Brain Washing

By on Oct 28, 2013 in Neuroscience, Uncategorized Comments: 0. Tags: , , , ,
Brain Washing

A mere 15% of the cells in our brains are neurons. The other 85% of our brain cells are called glia—short for neuroglia—Latin for “neural glue.”

Glia outnumber neurons six to one.

Up until fairly recently these glial cells were seen as very minor players—as evidenced by the name—simply forming the matrix of the brain, giving it structure, supporting the neurons and perhaps, performing a bit of housekeeping in the brain.

But subsequent to a new look at glial cells, following an odd and fascinating story about Einstein’s brain, the function of glial cells continues to emerge as critical to both neuronal and overall brain function.

In hindsight, given the capacity and marvel of the human brain, it seems foolish to have believed that 85% of our brains had primarily a structural role.

Unlike the physical connection of neurons (e.g.: synapse—dendrite—cell body—axon—synapse), glia are not structurally connected to each other and do not generate electrical impulses. Generally speaking, this means that glia communicate broadly, not linearly like neurons (think of the bouncing signals of cell phones vs. the direct connections of telephone lines) and glia communicate slowly.

There are four types of glial cell—Oligodendrocytes, Schwann Cells, Microglia and Astrocytes—performing distinct functions..

R. Douglas Fields, PhD in his extraordinary book, The Other Brain, summarizes glia function:

“Here are cells that can build the brain of a fetus, direct the communication of its growing axons to wire up the nervous system, repair it after it is injured, sense impulses crackling through axons and hear synapses speaking, control the signals neurons use to communicate with one another at synapses, provide the energy source and substrate for neurotransmitters to neurons, couple large areas of synapses and neurons into functional groups, integrate and propagate the information they receive from neurons through their own private network, release neurotoxic or neuroprotective factors, plug and unplug synapses, move themselves in and out of the synaptic cleft, give birth to new neurons, communicate with the vascular and immune systems, insulate the neuronal lines of communication, and control the speed of impulse traffic through them. And, some people ask, ‘Could these cells have anything to do with higher brain function.’ How could they not? ”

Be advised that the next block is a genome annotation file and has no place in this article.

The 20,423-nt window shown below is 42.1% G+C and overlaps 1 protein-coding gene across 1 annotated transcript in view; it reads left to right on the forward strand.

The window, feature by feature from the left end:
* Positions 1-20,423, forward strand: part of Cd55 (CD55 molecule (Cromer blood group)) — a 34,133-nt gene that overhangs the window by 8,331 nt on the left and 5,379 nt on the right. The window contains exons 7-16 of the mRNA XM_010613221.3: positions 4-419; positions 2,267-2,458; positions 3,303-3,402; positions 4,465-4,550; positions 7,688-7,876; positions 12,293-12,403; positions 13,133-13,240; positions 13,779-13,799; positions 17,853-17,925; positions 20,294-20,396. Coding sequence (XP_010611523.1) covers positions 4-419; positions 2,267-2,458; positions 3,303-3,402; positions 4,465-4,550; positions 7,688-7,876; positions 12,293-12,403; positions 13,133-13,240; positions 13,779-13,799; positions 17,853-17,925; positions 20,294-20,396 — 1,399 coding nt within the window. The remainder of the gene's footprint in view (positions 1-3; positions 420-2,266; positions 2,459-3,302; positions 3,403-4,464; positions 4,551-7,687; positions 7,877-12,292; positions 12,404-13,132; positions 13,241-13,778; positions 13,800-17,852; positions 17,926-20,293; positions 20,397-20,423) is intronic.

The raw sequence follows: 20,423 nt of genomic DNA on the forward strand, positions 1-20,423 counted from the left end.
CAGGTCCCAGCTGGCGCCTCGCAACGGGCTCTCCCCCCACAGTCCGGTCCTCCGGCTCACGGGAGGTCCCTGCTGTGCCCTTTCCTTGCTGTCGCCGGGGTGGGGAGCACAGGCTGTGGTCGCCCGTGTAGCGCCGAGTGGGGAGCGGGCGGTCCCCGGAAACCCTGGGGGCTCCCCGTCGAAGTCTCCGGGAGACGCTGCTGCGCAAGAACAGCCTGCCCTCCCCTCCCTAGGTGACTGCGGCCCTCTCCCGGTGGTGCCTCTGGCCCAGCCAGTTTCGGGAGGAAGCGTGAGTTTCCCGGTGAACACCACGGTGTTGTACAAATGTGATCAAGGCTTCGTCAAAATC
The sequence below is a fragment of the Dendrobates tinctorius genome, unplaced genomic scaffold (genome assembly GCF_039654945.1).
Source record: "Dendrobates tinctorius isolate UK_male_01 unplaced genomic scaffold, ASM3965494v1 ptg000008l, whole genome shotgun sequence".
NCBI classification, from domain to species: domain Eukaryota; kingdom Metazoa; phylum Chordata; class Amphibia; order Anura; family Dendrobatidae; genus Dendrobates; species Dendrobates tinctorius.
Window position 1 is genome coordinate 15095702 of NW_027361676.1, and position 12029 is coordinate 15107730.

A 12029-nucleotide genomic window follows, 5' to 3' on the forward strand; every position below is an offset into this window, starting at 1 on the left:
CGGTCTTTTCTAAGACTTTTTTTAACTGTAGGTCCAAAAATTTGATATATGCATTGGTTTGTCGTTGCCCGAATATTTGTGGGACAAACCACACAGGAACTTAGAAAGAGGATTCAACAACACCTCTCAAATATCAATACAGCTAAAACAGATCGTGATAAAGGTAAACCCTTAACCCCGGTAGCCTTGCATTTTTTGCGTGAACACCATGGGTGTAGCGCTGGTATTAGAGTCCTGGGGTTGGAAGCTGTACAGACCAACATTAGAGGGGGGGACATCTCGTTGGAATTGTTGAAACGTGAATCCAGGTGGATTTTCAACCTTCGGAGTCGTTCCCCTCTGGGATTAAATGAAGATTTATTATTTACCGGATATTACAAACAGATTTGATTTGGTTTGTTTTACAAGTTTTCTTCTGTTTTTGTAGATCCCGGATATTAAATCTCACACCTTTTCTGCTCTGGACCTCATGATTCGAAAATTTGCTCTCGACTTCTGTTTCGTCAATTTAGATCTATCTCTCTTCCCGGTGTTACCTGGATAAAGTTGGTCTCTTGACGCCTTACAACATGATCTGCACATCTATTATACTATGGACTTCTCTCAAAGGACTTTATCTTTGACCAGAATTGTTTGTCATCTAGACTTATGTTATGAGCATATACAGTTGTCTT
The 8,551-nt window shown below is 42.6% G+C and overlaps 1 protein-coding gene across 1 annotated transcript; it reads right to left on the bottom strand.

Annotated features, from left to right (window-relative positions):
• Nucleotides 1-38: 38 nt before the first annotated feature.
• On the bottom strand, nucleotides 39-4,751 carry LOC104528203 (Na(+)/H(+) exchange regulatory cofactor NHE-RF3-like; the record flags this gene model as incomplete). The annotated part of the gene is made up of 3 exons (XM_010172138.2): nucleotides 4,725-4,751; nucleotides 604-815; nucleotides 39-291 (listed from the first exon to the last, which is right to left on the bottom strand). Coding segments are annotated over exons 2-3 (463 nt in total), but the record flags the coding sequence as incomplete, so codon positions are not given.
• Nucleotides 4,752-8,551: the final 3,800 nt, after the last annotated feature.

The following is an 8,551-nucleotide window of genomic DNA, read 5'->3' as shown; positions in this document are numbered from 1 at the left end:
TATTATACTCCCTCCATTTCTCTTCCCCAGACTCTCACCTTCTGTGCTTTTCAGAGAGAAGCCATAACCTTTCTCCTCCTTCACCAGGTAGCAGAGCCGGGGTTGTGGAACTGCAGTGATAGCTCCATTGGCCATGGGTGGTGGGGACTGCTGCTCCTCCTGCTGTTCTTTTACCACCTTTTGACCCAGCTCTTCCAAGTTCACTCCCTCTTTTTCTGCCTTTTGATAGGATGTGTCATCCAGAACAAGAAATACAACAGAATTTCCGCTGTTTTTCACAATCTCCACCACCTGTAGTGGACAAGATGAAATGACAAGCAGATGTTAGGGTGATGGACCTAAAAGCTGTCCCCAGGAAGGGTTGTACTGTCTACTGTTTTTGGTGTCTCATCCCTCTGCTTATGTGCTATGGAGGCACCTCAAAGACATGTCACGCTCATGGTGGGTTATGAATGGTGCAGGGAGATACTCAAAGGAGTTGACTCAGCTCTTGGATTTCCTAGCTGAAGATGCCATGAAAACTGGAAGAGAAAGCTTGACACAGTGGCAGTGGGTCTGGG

As if that isn’t enough, these new superstars of the brain—glial cells, have now been linked to performing a vital function in sleep, perhaps even providing an explanation as to why we sleep.

Recent studies suggest that glial cells swell (when awake) and shrink (in sleep) to control the glymphatic system—the brain’s drainage system, and the flow of cerebral spinal fluid throughout the brain.

The increased flow in sleep is described as “opening spigots that bathe the brain in fluids and wash away potentially toxic build-ups. Ultimately, the fluid and any debris it carries washes into the liver for disposal.”

It is the literal form of brain washing, like hosing down the brain getting rid of the garbage and getting it ready for a new day.


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